• The BEPS Action 2 recommendation proposed to tackle the branch payee structures’ D/NI outcomes detailed above requires the residence jurisdiction to restrict the branch exemption so that it does not extend to payments that have not been brought into account for tax purposes by the branch. In line with the 2015 Final Hybrids Report, the Discussion Draft recommends that the residence jurisdiction should enhance the operation of the branch exemption so that payments that are disregarded, exempt or excluded from taxation under the laws of the branch jurisdiction are treated as if they had been received directly by the head office; in other words, denying such payments the residence jurisdiction’s exemption for branch income.
  • A further BEPS Action 2 recommendation is proposed for adoption by the payer jurisdiction – a branch payee mismatch rule. This rule would operate to deny a deduction for a diverted branch payment or a payment made to a disregarded branch if the branch structure gives rise to a mismatch in tax outcomes.
  • The Discussion Draft recommends that the branch payee mismatch rule should only apply to payments made under structured arrangements or between members of the same group. The tests for identifying a structured arrangement and/or a control group are the same as those proposed in the 2015 Final Report; namely:
    • A structured arrangement is one developed to exploit differences in tax treatment, where the mismatch is priced into the agreement or the facts and circumstances (including the terms) of the arrangement indicate that it has been designed to produce a mismatch. Facts and circumstances which are indicative of a structured arrangement include tax benefits that are disproportionately significant relative to the non-tax business and financial consequences of the arrangement; the arrangement involves typical features of tax-driven structured products such as tax-indifferent parties or special purpose vehicles; or there are collateral arrangements or embedded terms in the arrangement that amend the economic return under the instrument should the tax benefit not materialise etc.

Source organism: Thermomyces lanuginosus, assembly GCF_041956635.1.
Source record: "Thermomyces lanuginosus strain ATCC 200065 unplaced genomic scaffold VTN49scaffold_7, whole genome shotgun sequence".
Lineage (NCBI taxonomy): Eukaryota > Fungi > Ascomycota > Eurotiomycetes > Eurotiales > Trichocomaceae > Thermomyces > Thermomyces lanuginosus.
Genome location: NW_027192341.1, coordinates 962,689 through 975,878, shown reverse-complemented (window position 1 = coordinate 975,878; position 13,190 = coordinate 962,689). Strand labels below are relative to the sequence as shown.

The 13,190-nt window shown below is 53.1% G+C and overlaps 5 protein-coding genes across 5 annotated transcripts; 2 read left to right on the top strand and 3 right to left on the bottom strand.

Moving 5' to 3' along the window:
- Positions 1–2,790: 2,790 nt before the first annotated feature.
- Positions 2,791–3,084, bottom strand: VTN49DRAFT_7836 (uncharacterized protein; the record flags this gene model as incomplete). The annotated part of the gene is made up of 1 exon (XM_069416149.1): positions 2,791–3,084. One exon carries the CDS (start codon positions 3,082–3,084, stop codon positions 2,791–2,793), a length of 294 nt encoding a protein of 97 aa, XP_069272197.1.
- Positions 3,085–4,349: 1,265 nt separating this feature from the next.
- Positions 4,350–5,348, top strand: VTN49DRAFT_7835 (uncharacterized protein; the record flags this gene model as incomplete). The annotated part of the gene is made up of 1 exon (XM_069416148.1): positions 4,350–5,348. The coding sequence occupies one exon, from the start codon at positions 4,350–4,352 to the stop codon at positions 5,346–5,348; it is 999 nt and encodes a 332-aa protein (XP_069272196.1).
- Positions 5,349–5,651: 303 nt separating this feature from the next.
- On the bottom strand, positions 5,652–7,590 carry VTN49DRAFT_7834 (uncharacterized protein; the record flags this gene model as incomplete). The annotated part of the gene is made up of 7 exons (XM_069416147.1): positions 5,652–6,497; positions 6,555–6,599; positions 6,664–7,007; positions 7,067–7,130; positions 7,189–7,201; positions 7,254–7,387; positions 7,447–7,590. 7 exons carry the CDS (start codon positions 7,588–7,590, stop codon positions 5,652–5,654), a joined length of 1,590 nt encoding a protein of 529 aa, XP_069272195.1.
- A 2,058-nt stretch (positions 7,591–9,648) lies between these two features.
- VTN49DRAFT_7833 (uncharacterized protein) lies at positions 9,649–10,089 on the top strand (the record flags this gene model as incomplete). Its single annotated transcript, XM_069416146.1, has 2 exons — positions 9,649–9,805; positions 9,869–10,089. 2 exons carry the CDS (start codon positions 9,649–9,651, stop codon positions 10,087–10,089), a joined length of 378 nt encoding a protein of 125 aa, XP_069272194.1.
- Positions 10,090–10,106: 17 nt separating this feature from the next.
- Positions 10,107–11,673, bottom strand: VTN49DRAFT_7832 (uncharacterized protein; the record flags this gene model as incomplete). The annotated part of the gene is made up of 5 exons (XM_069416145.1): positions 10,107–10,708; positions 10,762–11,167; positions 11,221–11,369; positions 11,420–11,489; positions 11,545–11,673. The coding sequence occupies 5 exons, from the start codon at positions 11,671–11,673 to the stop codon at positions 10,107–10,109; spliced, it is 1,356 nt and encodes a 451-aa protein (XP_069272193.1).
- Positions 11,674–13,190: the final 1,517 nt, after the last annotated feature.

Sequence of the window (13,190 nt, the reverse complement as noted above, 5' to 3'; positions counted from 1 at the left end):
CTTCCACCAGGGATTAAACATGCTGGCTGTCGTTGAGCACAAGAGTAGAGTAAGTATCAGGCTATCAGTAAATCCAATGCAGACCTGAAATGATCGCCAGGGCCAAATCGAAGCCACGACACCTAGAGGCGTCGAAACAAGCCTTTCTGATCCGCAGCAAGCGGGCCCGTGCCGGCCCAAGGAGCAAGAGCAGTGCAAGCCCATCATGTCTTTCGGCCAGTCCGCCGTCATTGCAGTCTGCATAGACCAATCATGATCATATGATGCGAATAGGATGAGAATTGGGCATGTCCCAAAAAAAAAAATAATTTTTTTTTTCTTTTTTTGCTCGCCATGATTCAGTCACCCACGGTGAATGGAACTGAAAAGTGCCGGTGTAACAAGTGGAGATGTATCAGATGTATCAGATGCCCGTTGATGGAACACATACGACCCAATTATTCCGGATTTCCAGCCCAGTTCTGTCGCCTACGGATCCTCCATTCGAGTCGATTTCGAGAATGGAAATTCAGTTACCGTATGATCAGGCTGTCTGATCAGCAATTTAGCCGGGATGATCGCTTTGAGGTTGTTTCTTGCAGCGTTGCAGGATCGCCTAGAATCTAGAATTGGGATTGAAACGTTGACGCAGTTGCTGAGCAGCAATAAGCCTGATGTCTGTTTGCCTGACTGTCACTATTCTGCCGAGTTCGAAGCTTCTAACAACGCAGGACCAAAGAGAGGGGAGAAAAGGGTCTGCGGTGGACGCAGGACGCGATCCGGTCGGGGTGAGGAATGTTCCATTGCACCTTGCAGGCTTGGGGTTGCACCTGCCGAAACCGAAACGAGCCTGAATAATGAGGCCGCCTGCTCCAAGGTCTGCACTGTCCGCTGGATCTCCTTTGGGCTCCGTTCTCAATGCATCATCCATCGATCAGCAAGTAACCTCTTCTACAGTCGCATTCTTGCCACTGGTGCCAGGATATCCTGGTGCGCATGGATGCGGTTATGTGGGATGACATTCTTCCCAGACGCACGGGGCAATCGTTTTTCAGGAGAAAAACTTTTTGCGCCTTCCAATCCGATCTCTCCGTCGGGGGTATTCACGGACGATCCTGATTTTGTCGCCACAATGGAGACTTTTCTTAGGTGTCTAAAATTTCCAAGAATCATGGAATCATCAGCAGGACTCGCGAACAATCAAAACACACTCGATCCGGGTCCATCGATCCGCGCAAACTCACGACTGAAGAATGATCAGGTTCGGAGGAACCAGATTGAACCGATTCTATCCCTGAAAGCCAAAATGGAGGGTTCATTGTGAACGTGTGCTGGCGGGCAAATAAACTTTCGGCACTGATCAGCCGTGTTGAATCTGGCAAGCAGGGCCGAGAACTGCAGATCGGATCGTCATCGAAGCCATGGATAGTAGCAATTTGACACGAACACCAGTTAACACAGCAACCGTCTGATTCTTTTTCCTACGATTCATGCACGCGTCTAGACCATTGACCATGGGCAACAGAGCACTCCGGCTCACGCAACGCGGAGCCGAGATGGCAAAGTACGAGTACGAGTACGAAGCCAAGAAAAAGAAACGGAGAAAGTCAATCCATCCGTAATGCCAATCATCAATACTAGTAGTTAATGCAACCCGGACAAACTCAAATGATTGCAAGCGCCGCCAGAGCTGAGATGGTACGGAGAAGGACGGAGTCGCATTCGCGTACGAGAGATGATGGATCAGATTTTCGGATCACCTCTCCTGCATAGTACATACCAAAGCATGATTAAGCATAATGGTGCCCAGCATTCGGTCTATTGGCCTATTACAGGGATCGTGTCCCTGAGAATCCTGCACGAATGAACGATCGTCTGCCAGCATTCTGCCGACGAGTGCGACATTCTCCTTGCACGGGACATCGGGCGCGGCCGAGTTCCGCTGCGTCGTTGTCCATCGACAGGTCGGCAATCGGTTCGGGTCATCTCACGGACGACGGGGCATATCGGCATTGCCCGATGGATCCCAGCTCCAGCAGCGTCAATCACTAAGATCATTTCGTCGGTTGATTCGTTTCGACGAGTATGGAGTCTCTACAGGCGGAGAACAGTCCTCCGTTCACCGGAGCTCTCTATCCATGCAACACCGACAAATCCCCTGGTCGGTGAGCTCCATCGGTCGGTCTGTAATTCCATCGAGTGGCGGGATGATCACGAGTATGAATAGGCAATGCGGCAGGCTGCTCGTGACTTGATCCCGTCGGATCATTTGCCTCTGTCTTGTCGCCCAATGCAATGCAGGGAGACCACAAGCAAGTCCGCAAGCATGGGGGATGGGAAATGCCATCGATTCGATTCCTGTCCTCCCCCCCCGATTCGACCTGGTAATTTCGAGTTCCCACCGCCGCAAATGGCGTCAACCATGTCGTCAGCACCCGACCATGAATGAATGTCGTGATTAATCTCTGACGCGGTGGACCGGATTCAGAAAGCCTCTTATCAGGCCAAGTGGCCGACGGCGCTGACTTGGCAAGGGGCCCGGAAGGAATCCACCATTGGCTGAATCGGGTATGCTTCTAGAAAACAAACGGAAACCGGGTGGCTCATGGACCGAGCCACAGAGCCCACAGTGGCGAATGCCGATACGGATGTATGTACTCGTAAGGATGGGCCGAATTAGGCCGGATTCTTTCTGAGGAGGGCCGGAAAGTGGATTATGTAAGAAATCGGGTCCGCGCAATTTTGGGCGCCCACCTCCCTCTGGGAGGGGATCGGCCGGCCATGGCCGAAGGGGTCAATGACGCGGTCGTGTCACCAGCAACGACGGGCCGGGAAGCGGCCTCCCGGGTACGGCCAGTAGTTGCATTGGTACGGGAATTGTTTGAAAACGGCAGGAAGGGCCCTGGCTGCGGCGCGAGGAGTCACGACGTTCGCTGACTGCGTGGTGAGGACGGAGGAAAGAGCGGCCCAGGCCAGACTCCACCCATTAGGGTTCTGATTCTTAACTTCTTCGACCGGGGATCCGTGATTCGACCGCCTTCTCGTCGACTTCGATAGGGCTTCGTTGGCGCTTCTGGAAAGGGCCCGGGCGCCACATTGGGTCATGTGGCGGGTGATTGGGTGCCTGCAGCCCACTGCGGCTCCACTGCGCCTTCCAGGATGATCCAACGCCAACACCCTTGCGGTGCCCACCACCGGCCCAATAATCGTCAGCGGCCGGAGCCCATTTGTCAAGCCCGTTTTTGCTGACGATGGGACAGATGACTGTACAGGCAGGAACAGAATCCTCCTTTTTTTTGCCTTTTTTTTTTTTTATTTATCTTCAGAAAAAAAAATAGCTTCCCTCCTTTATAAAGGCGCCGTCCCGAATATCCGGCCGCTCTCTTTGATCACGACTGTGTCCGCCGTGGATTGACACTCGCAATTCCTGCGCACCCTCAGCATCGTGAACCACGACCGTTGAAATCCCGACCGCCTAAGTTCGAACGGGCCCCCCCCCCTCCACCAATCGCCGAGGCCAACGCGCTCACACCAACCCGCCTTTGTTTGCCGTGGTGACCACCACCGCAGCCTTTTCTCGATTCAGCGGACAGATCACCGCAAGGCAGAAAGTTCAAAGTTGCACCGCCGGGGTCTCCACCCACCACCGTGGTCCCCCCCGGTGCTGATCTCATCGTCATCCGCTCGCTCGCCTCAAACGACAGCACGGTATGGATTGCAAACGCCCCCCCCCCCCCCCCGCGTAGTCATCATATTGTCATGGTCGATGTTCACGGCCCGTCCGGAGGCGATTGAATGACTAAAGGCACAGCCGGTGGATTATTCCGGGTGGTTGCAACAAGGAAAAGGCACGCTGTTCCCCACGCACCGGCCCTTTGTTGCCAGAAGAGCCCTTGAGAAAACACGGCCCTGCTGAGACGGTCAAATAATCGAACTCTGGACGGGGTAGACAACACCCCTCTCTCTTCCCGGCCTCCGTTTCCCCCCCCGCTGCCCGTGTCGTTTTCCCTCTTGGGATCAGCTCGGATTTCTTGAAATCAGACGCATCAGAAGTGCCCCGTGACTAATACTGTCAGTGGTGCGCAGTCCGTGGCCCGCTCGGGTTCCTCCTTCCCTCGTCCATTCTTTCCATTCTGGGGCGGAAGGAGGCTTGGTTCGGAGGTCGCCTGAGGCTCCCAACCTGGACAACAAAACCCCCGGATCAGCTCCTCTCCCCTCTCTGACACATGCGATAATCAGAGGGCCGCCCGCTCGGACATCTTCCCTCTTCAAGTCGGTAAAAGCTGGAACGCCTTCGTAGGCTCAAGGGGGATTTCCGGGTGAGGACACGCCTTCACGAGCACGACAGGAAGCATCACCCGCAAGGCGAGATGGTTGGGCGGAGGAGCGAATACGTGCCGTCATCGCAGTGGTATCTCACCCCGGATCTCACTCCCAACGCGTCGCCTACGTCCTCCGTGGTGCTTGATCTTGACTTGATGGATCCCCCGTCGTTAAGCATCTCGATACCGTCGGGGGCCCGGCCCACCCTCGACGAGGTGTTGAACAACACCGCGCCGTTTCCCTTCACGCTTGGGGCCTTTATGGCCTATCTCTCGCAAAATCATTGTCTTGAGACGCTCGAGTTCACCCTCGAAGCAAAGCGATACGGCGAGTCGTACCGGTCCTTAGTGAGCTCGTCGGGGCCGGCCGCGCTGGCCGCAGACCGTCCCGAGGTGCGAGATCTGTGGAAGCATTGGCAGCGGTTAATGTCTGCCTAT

• A taxpayer will not be treated as party to a structured agreement if neither the taxpayer nor any member of the same control group could reasonably have been expected to be aware of the mismatch and did not share in the value of the tax benefit resulting from the mismatch.
    • Two persons are in the same control group if they are consolidated for accounting purposes; the first person has an investment that affords that person effective control of the second person, or there is a third person that holds investments in both which affords that person effective control over both the first and second person; the first person has a 50% or greater investment in the second person or there is a third person that holds a 50% investment or greater in both; or they can be regarded as associated enterprises under Article 9 of the OECD Model Tax Convention.
    • A person will be treated as holding a percentage in another person if that person holds directly or indirectly through an investment in other persons, a percentage of the voting rights of that person or of the value of any equity interest in that person.

The patent similarities between the definitions of “structured arrangements”, “impermissible tax avoidance arrangements”, “control group”, “group of companies” and “connected persons” indicate the South African tax regime’s preparedness to adopt the OECD BEPS recommendations in this regard, once the recommendations are finalised.

Comments on the Discussion Draft will make for interesting reading. The OECD BEPS Action 2 recommendations are ‘branching’ out.